That's very unusual. Most companies do not provide that level of, if you will, feedback. And they're probably not going to from a compliance point of view. But on the other hand, there are some things that we can do to make sure that candidates do feel that they fairly got up to bat and that they were able to share what they believed was important for them to compete effectively.

Intel is a great example of a company that has spent a good deal of time building a candidate care team that listens to, has collected a good deal of data, and based on that data, they learned how to build co-relationships between the candidate and the recruiter, and the candidate and the hiring manager. And their ability to do that helps them to have that kind of constant communication.

Now I will tell you there is one simple takeaway that I would like to share, that if you were to do this, you will have the most impact on that perception of fairness. So just imagine that in your application itself, the last question had the phrase, "What didn't we ask you about your skills, knowledge, and experience that you would like to share with us now that would help you compete more effectively for this job?"

And the reason I say that, and I'm sure you can put it in your own terms even better than I just said, what you are doing there is you're giving the impression that not only are you trying to satisfy your needs to learn something specific that you think is important to select the candidate, but you're leaving yourself open to the fact that the candidate may in fact have some aspect of their background that would lend itself to be considered to compete for this job, and that is a powerful thing that you can do. And you can do that in the screening, phone screen. You can do it in your HireVue interview online. You can do it if they come in for a face-to-face.

But at each stage of the recruiting process, the phrase, "What didn't we ask you that you could tell us now," should be a pivotal question that allows candidates that you do not hire to perceive that they fairly got up to bat. If you do that, I can assure you your ratings are going to go up.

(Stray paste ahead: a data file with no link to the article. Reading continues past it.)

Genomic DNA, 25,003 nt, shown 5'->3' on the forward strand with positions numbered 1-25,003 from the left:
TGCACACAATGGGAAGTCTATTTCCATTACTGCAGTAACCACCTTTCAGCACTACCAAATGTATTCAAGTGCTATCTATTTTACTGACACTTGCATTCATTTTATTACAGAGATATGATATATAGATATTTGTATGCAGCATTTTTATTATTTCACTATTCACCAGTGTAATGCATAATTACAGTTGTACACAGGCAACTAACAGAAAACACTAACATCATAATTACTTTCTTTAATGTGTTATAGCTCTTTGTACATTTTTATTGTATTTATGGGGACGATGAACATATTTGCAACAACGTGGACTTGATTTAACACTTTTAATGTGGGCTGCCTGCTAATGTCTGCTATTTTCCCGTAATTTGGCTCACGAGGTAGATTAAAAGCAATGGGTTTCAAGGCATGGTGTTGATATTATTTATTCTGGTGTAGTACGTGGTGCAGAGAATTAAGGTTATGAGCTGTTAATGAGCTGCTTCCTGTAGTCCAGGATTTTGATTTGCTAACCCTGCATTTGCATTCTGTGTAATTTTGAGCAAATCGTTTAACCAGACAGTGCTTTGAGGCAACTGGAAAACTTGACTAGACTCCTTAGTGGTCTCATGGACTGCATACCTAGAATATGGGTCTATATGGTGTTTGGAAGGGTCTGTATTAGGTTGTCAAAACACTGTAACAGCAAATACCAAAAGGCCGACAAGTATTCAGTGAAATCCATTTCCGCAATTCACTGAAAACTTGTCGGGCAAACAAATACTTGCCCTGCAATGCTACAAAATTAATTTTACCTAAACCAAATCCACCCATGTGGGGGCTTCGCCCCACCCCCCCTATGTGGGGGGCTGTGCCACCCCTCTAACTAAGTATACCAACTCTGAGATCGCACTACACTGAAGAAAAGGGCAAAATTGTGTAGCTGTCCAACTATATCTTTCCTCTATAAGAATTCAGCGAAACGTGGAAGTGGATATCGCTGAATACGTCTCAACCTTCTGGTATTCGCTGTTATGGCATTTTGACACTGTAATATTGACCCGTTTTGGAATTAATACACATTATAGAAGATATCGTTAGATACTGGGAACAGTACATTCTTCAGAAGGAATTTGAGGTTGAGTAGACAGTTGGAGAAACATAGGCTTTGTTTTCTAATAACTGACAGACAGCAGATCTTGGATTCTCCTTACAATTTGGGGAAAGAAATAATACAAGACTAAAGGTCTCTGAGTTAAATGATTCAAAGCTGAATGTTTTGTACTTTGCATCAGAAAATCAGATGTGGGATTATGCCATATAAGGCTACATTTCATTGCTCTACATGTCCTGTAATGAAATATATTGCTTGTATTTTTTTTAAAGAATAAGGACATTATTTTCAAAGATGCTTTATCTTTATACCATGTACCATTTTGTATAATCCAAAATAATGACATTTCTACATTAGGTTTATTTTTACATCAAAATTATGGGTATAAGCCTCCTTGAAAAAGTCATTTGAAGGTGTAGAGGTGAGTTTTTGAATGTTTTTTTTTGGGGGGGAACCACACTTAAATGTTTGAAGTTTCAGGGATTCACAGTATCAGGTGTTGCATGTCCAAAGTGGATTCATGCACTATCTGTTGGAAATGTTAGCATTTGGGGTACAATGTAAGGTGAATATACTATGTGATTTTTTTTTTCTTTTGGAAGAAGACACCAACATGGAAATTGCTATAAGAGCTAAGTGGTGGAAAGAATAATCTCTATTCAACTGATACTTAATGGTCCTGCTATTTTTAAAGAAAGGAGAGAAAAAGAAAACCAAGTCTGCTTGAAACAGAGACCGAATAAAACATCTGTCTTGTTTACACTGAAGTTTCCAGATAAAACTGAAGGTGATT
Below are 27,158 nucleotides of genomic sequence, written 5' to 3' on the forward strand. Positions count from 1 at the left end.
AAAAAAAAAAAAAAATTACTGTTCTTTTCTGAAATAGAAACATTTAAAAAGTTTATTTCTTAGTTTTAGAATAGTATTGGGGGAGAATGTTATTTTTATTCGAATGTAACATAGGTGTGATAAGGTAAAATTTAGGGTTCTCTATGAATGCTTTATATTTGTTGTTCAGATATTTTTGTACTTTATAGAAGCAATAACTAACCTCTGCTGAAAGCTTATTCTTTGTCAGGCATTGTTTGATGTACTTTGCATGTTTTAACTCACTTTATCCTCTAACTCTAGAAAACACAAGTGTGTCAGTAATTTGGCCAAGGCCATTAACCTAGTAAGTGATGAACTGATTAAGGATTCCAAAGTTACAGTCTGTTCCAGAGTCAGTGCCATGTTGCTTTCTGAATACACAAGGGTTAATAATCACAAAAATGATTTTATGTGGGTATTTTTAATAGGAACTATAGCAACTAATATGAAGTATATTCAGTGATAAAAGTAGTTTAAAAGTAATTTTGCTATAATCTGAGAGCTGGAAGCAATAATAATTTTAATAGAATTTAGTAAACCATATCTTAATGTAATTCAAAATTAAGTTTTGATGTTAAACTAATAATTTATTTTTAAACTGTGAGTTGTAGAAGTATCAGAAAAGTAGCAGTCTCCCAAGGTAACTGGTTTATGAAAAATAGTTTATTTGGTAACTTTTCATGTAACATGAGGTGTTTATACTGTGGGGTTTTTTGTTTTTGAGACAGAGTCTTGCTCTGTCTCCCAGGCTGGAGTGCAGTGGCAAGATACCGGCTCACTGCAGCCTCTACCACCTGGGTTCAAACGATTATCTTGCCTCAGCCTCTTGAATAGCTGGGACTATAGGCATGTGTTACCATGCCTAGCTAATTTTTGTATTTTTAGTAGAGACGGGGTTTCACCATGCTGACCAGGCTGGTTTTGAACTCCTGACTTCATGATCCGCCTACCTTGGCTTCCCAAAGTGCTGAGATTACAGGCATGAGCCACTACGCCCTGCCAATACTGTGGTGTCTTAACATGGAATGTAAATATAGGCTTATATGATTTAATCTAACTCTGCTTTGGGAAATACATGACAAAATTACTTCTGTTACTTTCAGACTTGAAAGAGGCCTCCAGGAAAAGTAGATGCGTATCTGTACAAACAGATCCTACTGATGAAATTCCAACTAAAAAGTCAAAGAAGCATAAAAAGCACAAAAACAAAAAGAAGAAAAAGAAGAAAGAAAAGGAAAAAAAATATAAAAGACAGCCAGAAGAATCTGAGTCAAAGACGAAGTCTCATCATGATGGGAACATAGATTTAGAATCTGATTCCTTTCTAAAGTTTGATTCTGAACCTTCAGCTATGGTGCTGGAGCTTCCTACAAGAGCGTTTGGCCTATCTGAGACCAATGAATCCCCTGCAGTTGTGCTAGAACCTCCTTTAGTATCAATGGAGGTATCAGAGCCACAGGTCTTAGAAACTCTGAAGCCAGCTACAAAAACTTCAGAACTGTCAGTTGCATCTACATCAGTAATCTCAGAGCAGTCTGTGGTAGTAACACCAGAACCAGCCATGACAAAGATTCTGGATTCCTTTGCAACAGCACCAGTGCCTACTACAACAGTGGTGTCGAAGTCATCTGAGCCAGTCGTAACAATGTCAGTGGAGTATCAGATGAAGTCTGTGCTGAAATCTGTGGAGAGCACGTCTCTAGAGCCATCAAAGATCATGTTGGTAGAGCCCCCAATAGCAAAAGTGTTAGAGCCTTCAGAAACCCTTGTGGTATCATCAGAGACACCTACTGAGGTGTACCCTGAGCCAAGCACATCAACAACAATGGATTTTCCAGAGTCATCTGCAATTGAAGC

And the last of the four is this one. The question is how is the candidate experience and recruiter performance aligned in your firm? And this is not a question to the candidate. This is a question to the companies that are trying to improve their candidate experience.

And what we've learned is that if you have no connection between the recruiter and candidate experience, the ratings are going to be low. And about 18% of the companies that participate in candidate experience have no connection, no accountability at the recruiter side. And about an equal amount, about 16% have a total connection. That's not only formal reviews built in but also monetary incentives are connected as well. And that's a key issue.

Some examples of companies that are doing some things there, CH2M Hill has built teams that drive performance really. End-to-end, they really look very carefully at measuring it through net promoter score, NPS score, which is a whole different issue. If you go on Wikipedia, you can get a clear, not only history of the 12 years that's been assigned to or been developed for customer loyalty issues in terms of metrics, but for the last two to three years, we've been doing an NPS type questions about referrals to candidates, all of the tens of thousands of candidates, and we can see that there is a clear differentiation of companies based on a similar NPS score.

And they can see increases year over year that they're measuring based on the changes that they're making. Capital One probably has the most comprehensive that I have ever seen as they, by and large, ask every single candidate, which is about 10,000 a month, so everyone who applies questions about their treatment, and they get about a 50 to 80% response rate. Those ratings are then sliced and diced not only by level but by facility and also by recruiter. Every recruiter is stacked, ranked, and on a monthly basis, the top ranked recruiters from candidate experience conduct a webinar on how the company can improve. Their NPS scores are at the top of the 120 companies who are involved so far in looking at the candidate experience.

So those are the four issues: listening skills, setting expectations, providing a perception of fairness, and accountability within those pieces. Almost every story of every company looks at one of those four issues, and that has really become the key area that we are looking at and digging into increasingly.

So we look at the moneyball. Here are some of the things that if you do it, you will find that you can connect some dollars to the cost of treating people well or poorly. This question, "How likely are you to refer someone in the future?" Your recruitment operations probably are attributing referrals, at least from employee point of view, to maybe 10, it's anywhere from 10 to 30% typically, and the number of companies are between 40 and 50%. There're not too many companies I know of that are over 50% in terms of attributing referrals from a hiring point of view.